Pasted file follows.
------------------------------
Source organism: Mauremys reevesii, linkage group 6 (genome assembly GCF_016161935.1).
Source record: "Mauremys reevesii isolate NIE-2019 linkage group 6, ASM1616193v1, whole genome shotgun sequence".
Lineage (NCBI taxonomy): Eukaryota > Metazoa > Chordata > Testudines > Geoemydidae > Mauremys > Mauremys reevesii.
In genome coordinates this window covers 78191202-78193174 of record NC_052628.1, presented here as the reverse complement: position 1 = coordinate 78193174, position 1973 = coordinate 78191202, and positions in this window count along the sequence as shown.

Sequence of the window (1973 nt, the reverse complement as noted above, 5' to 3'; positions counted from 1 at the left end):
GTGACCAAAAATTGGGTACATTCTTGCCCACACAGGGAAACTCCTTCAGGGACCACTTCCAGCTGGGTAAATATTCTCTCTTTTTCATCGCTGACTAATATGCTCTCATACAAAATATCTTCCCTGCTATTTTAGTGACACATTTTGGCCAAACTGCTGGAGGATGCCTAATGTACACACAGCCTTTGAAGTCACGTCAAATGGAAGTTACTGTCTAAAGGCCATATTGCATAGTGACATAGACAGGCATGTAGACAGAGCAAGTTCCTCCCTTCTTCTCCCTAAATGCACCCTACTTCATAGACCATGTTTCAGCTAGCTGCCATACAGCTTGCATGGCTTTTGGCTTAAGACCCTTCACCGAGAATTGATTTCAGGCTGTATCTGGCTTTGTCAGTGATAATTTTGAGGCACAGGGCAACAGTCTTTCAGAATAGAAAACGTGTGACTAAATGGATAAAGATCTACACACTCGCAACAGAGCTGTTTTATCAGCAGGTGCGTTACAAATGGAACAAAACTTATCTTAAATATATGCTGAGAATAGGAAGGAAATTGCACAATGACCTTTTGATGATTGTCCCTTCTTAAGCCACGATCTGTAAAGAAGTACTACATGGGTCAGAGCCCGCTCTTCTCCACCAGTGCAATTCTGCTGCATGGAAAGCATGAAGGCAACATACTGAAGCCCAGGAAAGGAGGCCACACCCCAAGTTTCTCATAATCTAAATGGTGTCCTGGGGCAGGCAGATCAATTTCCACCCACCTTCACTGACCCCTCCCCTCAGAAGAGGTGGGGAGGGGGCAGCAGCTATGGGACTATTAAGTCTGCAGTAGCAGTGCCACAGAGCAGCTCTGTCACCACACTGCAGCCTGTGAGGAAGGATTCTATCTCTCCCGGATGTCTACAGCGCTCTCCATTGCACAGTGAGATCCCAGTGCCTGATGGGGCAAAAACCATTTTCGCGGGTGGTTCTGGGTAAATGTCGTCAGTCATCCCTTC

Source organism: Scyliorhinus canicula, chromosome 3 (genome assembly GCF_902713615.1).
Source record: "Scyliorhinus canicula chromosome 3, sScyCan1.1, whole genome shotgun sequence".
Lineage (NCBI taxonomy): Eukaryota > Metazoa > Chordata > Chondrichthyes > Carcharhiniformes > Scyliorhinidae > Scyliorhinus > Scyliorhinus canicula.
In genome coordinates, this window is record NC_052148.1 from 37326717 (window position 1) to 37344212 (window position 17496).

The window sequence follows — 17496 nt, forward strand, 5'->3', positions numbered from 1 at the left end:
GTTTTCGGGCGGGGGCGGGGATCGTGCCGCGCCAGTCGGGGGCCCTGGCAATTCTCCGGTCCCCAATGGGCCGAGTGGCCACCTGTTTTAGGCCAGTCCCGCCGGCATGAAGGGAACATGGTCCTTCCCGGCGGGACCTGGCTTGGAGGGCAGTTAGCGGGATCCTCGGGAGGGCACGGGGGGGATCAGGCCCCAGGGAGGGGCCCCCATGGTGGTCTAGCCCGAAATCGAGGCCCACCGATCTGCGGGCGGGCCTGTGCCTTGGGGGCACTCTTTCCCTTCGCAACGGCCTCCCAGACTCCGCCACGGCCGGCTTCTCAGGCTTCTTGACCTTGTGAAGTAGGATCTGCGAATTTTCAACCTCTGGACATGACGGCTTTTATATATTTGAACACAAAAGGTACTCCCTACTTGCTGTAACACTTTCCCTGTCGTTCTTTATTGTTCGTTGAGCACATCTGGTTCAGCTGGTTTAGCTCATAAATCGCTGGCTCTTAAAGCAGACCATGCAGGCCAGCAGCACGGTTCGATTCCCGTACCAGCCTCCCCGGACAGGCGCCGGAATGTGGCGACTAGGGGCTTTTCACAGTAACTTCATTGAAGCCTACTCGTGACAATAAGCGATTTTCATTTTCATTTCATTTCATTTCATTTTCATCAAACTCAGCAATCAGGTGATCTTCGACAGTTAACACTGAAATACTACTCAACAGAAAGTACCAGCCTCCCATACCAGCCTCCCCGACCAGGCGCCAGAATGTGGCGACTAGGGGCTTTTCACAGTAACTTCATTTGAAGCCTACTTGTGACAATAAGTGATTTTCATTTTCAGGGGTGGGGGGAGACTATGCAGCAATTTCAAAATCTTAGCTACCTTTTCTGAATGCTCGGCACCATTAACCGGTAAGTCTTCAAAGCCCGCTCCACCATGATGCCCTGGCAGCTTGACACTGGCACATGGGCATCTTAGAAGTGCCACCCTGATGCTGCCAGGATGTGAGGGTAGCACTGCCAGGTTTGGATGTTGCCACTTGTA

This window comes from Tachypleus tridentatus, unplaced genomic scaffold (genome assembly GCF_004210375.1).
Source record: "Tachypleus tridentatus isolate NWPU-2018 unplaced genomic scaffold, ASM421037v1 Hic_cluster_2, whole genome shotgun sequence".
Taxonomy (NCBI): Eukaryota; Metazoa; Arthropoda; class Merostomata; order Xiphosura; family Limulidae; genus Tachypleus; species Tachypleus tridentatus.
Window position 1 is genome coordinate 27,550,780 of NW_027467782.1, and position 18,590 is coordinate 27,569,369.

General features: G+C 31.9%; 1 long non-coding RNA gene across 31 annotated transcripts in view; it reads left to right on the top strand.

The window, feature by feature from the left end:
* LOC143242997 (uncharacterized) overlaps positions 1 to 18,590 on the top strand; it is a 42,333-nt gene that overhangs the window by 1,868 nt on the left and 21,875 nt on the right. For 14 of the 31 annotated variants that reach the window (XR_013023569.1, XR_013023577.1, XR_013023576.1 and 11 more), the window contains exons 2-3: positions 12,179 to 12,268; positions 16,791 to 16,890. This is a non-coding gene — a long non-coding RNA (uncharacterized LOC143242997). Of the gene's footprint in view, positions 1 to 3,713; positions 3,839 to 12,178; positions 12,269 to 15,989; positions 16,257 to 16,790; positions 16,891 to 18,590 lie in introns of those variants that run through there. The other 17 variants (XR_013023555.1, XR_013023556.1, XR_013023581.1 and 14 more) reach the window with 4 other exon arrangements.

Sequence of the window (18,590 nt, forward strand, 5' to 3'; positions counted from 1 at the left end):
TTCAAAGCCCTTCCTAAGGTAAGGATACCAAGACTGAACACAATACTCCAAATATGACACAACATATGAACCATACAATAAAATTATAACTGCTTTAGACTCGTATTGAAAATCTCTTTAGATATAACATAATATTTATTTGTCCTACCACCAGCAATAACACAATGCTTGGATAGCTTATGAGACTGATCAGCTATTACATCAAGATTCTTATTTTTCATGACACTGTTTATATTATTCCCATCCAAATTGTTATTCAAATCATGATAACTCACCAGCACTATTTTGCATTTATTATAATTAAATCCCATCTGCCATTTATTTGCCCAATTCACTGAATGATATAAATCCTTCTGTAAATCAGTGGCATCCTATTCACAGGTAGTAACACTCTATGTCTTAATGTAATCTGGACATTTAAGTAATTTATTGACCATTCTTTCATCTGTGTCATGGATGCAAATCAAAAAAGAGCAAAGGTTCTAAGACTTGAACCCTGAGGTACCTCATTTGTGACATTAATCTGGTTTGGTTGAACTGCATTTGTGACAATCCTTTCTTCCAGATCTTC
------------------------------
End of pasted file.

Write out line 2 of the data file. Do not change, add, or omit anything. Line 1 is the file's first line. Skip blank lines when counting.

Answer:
Source record: "Mauremys reevesii isolate NIE-2019 linkage group 6, ASM1616193v1, whole genome shotgun sequence".